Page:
From tents to tallest building: UAE’s ‘remarkable’ 50-year rise
Ehab Fouad was a teenager when he marched in the parade marking the birth of the United Arab Emirates, that has gone from desert outpost to regional powerhouse in 50 years.
The retired civil engineer, now 64, vividly recalls December 2, 1971, when he proudly held aloft the photo of the oil-rich Gulf state’s founding father, Sheikh Zayed bin Sultan Al-Nahyan, and saw its new flag for the first time.
Fouad, who strode directly behind the flag-bearer, tears up when he remembers the Abu Dhabi parade and reflects on the decades that followed.
“Fifty years later, I feel special,” said the Egyptian father of one.
“It was a remarkable journey for me, and a remarkable journey for this country,” said Fouad, who lives with his family in Dubai, one of the country’s seven emirates.
Foreigners make up 90 percent of the UAE’s population, which has grown to 10 million from around 300,000 when its emirates came together to form a federation, even if its tough laws make most of them ineligible for citizenship.
Driven by major oil wealth, the former British protectorate has left behind its humble beginnings of tents and simple, mud-brick houses to become one of the biggest players in the Middle East, both economically and politically.
Dubai, a former pearling town and now a brash trade and financial centre, boasts a forest of skyscrapers including the world’s tallest building, the 830-metre (2,723 feet) Burj Khalifa.
“Some people here used to build their houses from date tree branches, then mud bricks, and today it is all villas and towers,” Fouad said.
– ‘Activist foreign policy’ –
The late Sheikh Zayed “believed deeply in Arab nationalism, and worked to unite the seven emirates into a single federation”, said Elham Fakhro, senior Gulf analyst at the International Crisis Group think tank.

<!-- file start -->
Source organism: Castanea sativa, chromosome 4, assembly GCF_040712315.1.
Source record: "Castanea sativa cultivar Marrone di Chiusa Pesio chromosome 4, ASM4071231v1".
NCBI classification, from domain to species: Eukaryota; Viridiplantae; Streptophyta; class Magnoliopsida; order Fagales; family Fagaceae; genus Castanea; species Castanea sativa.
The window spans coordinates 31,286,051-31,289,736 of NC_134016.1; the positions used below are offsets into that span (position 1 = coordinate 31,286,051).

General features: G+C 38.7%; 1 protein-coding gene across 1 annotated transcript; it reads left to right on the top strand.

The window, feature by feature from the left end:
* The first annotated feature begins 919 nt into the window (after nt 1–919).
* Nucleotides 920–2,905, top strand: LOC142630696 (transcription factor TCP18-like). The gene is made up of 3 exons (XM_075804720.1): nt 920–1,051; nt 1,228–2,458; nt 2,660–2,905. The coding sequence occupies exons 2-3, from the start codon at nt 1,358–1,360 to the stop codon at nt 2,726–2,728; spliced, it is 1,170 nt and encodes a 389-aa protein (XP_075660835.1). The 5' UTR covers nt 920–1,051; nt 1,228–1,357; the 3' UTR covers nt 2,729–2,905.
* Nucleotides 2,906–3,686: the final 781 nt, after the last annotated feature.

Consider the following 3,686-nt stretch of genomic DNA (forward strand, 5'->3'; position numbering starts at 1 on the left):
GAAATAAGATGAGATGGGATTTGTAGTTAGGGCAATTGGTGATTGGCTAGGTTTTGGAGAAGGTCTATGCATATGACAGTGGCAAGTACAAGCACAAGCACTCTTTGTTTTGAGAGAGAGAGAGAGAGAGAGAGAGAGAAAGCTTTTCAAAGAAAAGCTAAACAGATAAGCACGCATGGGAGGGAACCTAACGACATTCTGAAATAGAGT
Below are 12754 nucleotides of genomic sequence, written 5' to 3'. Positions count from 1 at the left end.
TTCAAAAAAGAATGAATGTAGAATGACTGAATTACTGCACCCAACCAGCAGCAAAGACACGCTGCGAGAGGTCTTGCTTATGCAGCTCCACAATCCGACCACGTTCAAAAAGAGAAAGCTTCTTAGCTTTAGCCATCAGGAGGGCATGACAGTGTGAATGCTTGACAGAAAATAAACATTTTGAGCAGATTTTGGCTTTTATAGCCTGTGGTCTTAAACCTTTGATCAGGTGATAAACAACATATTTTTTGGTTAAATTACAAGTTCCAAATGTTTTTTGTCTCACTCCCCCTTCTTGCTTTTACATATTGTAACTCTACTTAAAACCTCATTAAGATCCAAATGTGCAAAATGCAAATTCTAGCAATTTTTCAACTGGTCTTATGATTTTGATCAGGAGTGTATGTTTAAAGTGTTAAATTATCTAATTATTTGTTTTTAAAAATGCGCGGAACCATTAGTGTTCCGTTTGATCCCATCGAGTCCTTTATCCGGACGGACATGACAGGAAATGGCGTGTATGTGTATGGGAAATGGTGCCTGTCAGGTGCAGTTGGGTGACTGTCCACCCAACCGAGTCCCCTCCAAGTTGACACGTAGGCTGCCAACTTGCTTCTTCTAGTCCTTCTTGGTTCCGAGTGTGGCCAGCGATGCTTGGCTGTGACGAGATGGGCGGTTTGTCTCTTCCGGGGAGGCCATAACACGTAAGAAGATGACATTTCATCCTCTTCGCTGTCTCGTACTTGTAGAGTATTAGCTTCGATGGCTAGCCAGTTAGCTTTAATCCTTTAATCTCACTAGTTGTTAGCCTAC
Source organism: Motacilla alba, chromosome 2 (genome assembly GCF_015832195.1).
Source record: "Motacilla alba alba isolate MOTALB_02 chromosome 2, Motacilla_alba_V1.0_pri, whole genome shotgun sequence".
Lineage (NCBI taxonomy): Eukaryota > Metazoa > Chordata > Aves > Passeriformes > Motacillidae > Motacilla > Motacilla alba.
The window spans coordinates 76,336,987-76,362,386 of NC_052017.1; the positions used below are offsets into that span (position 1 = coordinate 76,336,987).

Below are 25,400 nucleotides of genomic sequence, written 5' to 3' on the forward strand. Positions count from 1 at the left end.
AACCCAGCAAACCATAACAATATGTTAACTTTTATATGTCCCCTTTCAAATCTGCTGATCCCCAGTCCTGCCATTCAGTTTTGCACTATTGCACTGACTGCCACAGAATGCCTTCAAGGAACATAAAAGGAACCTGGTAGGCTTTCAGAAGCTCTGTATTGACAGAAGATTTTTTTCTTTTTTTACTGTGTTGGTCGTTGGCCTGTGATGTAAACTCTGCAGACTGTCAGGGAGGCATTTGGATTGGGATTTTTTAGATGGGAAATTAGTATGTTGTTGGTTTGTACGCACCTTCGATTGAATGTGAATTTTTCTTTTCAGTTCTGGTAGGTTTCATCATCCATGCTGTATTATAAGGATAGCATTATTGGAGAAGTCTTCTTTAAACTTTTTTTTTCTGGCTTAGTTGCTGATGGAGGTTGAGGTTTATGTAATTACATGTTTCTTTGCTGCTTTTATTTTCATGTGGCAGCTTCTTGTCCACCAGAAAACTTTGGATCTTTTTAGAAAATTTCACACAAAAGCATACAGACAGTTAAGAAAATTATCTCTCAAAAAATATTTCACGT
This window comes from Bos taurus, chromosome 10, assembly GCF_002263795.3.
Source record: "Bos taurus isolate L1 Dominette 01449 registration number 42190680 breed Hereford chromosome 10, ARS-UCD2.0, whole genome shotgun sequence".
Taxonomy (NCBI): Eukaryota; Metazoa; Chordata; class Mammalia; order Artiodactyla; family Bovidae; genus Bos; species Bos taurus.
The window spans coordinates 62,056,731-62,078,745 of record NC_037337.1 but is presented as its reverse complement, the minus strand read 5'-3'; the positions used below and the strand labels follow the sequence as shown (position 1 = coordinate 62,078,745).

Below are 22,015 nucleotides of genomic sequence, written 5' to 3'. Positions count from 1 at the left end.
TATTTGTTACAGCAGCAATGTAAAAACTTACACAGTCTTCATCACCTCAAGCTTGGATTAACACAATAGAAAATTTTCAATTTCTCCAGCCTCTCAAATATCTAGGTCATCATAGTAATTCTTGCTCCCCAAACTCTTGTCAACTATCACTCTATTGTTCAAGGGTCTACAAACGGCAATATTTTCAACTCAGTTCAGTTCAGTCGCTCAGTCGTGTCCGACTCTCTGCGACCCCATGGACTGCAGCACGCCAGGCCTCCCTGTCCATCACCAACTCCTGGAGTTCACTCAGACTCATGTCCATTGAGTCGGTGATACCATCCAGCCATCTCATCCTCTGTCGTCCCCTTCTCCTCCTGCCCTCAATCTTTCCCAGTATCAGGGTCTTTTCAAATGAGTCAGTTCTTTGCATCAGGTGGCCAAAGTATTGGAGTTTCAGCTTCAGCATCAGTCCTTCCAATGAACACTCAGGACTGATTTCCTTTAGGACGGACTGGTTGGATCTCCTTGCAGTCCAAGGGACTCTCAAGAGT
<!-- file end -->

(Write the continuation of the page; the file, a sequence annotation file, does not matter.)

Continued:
“It remains the only functional system of federalism in the Arab world.”
Among the world’s top producers of crude, the UAE’s rapid growth since the 1970s is linked closely to its oil and gas wealth.
However, Dubai, with scant oil resources compared to the capital Abu Dhabi, has blossomed as a financial, transport, tourist and media hub.
The Arab world’s second-biggest economy behind Saudi Arabia also wields growing political influence, filling a space ceded by traditional powers such as Egypt, Iraq and Syria.
Since the Arab Spring uprisings of 2011, the UAE’s increasingly assertive foreign policy has included taking part in wars, such as Yemen, and mediating in several conflicts in the Middle East and Africa.
It is also a beacon for many Arab youth fleeing conflict-ridden countries.
“The UAE has long been concerned about its relative vulnerability, in a region where it is surrounded by larger, more powerful states,” Fakhro told AFP.
“Its policy following independence was relatively neutral, but since the Arab Spring it has adopted a more activist foreign policy that aims to shape events in the region to its favour.”
– ‘We cannot stand by’ –
The UAE, a staunch opponent of political Islam, has become something of a steward in the turbulent region.
Last year, it took the surprise step of recognising Israel, breaking with decades of Arab consensus that eschewed ties with the Jewish state.
“As a committed regional and international actor, we know we need to take on even more responsibility for the future direction of our region,” presidential adviser Anwar Gargash said.
“We have had numerous vacuums over the last decade… We cannot stand by and watch these vacuums filled by malign actors.”
Accusations by human rights groups of violations during its intervention in Yemen’s conflict, and in prosecutions of dissidents, have not stopped the Emirates becoming a magnet for investment.
The UAE has in recent years relaxed its laws to attract more investments, branding itself a “zero tax” haven.
It lifted a cap on non-local ownership, allowed full foreign control of business ventures, and offered long-term “golden” visas to investors and “exceptional talents” such as artists, doctors, engineers and scientists.
Known in the 19th century as the Trucial States, named after a maritime truce, the seven emirates had been a British protectorate since 1892.
But Sheikh Zayed, who ran oil-rich Abu Dhabi, the biggest and wealthiest of the emirates, saw an opportunity to slowly build a powerful state by joining its family-run neighbours under one flag.
On Thursday, golden jubilee celebrations will include an airshow, a floating theatrical performance on a mountain lake, parades, concerts and fireworks.